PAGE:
Ken Wharram, the most accomplished hockey player to ever come out of North Bay, died Tuesday at age 83.
A Stanley Cup champion with the Chicago Blackhawks in 1961, the speedy forward recorded seven consecutive 20-goal seasons in the Windy City, twice capturing NHL First-Team All-Star honours at right wing. He was awarded the Lady Byng Trophy in 1963-64 after putting up a career-best 39 goals and an NHL-leading 14 power-play goals.
Wharram, who played in North Bay for the ACT Midgets and ONR clubs before heading south for junior hockey in Galt, did not become a regular with the Blackhawks until age 25. He played one NHL game with the Hawks as a teenager in 1951-52 before four full seasons with the AHL’s Buffalo Bisons and another with the Quebec Aces.
But in 1959-60, Wharram joined forces with rookie Stan Mikita and they were soon joined by Ab McDonald to form the “Scooter Line” that was key in the 1961 Stanley Cup win, with fellow Northern Ontarian Doug Mohns joining the line a few seasons later. While Bobby Hull’s star shone brightest with the Blackhawks of the 1960s, it was the speedy five-foot-nine, 160-pound Wharram and future Hall of Famer Mikita who often made the difference, helping the Blackhawks return to the Stanley Cup Final in 1962 and 1965.
“Kenny could skate a hundred miles an hour, but he really didn't come into his own until he hooked up with Stan and Ab McDonald,” former Blackhawks teammate Eddie Litzenberger told author Paul Greenland in his book, Hockey Chicago Style. “Stan had the ability to slow the game down. Kenny would come from behind and would give him the puck, and he would put the puck in the net. Ab would grind it out of corners and it was a marriage of talent is what it was. Kenny was a quiet guy. A good guy.”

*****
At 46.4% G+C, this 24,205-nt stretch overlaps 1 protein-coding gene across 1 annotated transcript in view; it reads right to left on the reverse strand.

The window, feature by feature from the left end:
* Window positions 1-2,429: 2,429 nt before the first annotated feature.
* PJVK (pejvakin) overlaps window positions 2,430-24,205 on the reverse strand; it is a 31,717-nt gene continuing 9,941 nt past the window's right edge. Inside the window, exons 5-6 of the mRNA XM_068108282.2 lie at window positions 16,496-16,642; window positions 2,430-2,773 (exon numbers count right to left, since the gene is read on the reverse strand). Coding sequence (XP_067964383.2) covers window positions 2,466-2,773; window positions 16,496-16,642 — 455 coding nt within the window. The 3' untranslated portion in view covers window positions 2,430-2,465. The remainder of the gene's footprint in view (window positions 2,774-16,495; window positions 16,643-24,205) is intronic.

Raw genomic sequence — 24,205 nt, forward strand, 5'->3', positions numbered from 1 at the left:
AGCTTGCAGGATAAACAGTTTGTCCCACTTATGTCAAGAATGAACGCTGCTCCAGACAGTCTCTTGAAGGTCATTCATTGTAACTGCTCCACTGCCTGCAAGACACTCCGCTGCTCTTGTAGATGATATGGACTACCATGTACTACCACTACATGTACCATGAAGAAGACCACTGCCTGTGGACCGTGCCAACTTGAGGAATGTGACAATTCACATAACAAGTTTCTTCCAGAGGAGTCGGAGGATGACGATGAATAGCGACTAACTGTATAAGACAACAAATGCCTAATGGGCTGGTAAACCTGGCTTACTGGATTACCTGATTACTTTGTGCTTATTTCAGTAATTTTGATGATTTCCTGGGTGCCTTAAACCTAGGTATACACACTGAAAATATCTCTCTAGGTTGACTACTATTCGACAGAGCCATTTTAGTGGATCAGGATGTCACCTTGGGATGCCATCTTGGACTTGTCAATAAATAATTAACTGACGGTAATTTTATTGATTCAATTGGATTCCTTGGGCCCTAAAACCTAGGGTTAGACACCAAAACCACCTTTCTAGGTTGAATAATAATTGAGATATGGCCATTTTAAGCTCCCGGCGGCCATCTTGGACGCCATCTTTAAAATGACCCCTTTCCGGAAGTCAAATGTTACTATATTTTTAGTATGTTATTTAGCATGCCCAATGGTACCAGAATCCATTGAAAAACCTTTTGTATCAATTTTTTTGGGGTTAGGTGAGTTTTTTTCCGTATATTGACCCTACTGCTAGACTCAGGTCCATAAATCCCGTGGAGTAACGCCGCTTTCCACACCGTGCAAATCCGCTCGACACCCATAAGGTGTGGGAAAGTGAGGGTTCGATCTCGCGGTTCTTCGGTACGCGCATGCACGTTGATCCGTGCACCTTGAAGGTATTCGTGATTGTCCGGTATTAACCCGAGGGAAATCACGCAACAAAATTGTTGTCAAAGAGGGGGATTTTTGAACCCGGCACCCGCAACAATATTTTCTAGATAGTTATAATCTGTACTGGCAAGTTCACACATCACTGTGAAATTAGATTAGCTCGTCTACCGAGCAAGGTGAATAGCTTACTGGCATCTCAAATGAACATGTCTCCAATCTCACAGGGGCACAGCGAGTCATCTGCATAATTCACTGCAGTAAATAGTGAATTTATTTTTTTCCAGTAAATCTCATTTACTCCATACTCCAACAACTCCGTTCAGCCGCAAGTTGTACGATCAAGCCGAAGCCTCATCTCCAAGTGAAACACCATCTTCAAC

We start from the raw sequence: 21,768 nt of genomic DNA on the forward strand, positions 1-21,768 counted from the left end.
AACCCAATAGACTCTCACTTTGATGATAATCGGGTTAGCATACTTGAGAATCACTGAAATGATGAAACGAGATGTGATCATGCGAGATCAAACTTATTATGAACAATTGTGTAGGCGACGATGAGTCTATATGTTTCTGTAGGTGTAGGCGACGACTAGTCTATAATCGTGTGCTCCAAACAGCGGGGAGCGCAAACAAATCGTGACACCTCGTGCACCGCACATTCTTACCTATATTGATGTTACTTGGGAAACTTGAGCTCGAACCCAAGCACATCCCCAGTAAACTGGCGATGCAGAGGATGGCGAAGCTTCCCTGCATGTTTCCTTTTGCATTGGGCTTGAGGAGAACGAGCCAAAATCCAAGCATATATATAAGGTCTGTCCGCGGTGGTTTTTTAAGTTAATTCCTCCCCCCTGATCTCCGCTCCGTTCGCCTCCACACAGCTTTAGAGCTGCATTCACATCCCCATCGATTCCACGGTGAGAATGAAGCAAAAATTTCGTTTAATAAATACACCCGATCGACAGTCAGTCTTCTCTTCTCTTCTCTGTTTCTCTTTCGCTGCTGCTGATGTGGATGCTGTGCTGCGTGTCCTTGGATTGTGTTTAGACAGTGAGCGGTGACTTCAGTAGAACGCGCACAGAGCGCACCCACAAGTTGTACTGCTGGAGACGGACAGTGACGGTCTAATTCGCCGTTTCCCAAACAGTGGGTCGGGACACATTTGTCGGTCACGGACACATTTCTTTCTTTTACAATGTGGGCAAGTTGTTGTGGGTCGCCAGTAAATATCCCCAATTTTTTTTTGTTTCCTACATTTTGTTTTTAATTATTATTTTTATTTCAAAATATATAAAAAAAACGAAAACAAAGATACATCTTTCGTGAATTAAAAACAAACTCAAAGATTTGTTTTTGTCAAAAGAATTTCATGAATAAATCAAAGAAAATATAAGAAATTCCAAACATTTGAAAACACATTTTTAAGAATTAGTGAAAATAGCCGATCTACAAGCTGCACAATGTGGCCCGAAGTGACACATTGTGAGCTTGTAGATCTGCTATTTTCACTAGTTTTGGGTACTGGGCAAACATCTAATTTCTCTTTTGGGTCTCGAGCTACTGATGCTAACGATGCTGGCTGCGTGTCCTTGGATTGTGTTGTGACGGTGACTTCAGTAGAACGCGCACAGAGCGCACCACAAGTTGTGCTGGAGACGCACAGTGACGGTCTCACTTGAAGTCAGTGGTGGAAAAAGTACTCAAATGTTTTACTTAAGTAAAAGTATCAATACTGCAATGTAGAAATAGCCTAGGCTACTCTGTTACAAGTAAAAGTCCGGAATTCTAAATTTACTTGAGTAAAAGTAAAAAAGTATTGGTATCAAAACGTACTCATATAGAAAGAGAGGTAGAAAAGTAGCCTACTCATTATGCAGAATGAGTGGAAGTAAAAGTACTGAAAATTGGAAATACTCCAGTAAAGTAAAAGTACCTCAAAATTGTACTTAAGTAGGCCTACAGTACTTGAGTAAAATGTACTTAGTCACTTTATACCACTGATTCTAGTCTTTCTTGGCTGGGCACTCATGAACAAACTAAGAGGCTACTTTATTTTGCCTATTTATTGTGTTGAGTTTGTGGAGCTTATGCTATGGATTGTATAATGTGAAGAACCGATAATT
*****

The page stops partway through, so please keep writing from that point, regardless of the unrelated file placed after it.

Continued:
Wharram reached the 30-goal mark three times, including his final NHL season at age 35 in 1968-69. He was also among the league’s top 10 scorers three times, tying Gordie Howe for fourth in the final Original Six season of 1966-67.
His career came to a sudden end during training camp in 1969 when he felt chest pains after getting off the ice. He was diagnosed with myocarditis, a virus that attacks the muscles of the heart, and was forced to retire. In all, Wharram scored 252 goals and 533 points in 766 NHL games, all with the Blackhawks. He had been 10th in franchise history in goals until Jonathan Toews surpassed him in October.
Wharram led a healthy life in his post-hockey days, returning to North Bay to work as a carpenter and settling down to raise his family. He was among the inaugural class of inductees to the North Bay Sports Hall of Fame in 1980.
Family members were mourning his loss via social media overnight. BayToday will provide funeral information once it becomes available.